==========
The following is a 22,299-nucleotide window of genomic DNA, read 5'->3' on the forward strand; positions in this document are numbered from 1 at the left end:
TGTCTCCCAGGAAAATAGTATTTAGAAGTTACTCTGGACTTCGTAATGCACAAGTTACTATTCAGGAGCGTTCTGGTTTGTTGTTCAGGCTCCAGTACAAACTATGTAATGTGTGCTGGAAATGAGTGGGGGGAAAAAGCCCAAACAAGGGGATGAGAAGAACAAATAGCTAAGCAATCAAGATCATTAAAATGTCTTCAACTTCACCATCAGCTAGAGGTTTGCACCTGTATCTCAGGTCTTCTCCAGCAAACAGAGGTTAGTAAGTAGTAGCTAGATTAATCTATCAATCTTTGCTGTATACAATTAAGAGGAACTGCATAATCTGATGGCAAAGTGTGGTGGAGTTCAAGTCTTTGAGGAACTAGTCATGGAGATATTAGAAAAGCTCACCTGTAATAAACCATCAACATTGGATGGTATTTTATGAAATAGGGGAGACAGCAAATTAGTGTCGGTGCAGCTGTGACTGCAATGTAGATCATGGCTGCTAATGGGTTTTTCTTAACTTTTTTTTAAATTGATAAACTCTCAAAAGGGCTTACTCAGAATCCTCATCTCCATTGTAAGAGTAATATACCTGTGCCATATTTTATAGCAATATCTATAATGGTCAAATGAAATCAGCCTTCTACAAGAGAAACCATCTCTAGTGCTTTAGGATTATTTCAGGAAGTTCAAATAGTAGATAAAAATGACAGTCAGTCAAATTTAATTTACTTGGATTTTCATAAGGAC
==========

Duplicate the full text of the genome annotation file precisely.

The following is a 22,299-nucleotide window of genomic DNA, read 5'->3' on the forward strand; positions in this document are numbered from 1 at the left end:
TGTCTCCCAGGAAAATAGTATTTAGAAGTTACTCTGGACTTCGTAATGCACAAGTTACTATTCAGGAGCGTTCTGGTTTGTTGTTCAGGCTCCAGTACAAACTATGTAATGTGTGCTGGAAATGAGTGGGGGGAAAAAGCCCAAACAAGGGGATGAGAAGAACAAATAGCTAAGCAATCAAGATCATTAAAATGTCTTCAACTTCACCATCAGCTAGAGGTTTGCACCTGTATCTCAGGTCTTCTCCAGCAAACAGAGGTTAGTAAGTAGTAGCTAGATTAATCTATCAATCTTTGCTGTATACAATTAAGAGGAACTGCATAATCTGATGGCAAAGTGTGGTGGAGTTCAAGTCTTTGAGGAACTAGTCATGGAGATATTAGAAAAGCTCACCTGTAATAAACCATCAACATTGGATGGTATTTTATGAAATAGGGGAGACAGCAAATTAGTGTCGGTGCAGCTGTGACTGCAATGTAGATCATGGCTGCTAATGGGTTTTTCTTAACTTTTTTTTAAATTGATAAACTCTCAAAAGGGCTTACTCAGAATCCTCATCTCCATTGTAAGAGTAATATACCTGTGCCATATTTTATAGCAATATCTATAATGGTCAAATGAAATCAGCCTTCTACAAGAGAAACCATCTCTAGTGCTTTAGGATTATTTCAGGAAGTTCAAATAGTAGATAAAAATGACAGTCAGTCAAATTTAATTTACTTGGATTTTCATAAGGAC